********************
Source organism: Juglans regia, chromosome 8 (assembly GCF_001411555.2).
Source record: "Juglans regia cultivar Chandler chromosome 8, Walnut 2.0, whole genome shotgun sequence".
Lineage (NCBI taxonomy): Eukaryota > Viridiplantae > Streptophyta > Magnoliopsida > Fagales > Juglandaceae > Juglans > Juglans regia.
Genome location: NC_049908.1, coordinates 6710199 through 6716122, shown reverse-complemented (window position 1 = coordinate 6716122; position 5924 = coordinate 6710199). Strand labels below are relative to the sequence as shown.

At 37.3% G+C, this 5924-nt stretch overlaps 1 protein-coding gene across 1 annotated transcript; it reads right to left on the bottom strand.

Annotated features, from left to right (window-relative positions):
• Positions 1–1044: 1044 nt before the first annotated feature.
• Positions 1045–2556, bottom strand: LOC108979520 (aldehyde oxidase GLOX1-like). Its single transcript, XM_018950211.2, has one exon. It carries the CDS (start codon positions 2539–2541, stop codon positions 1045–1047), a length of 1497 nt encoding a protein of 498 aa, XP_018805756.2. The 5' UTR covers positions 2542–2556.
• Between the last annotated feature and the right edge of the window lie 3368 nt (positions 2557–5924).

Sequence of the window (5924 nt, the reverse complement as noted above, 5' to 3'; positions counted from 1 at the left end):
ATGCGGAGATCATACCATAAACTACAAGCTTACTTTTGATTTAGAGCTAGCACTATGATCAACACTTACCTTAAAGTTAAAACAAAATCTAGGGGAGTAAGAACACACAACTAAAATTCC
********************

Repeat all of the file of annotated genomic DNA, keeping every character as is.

Source organism: Juglans regia, chromosome 8 (assembly GCF_001411555.2).
Source record: "Juglans regia cultivar Chandler chromosome 8, Walnut 2.0, whole genome shotgun sequence".
Lineage (NCBI taxonomy): Eukaryota > Viridiplantae > Streptophyta > Magnoliopsida > Fagales > Juglandaceae > Juglans > Juglans regia.
Genome location: NC_049908.1, coordinates 6710199 through 6716122, shown reverse-complemented (window position 1 = coordinate 6716122; position 5924 = coordinate 6710199). Strand labels below are relative to the sequence as shown.

At 37.3% G+C, this 5924-nt stretch overlaps 1 protein-coding gene across 1 annotated transcript; it reads right to left on the bottom strand.

Annotated features, from left to right (window-relative positions):
• Positions 1–1044: 1044 nt before the first annotated feature.
• Positions 1045–2556, bottom strand: LOC108979520 (aldehyde oxidase GLOX1-like). Its single transcript, XM_018950211.2, has one exon. It carries the CDS (start codon positions 2539–2541, stop codon positions 1045–1047), a length of 1497 nt encoding a protein of 498 aa, XP_018805756.2. The 5' UTR covers positions 2542–2556.
• Between the last annotated feature and the right edge of the window lie 3368 nt (positions 2557–5924).

Sequence of the window (5924 nt, the reverse complement as noted above, 5' to 3'; positions counted from 1 at the left end):
ATGCGGAGATCATACCATAAACTACAAGCTTACTTTTGATTTAGAGCTAGCACTATGATCAACACTTACCTTAAAGTTAAAACAAAATCTAGGGGAGTAAGAACACACAACTAAAATTCC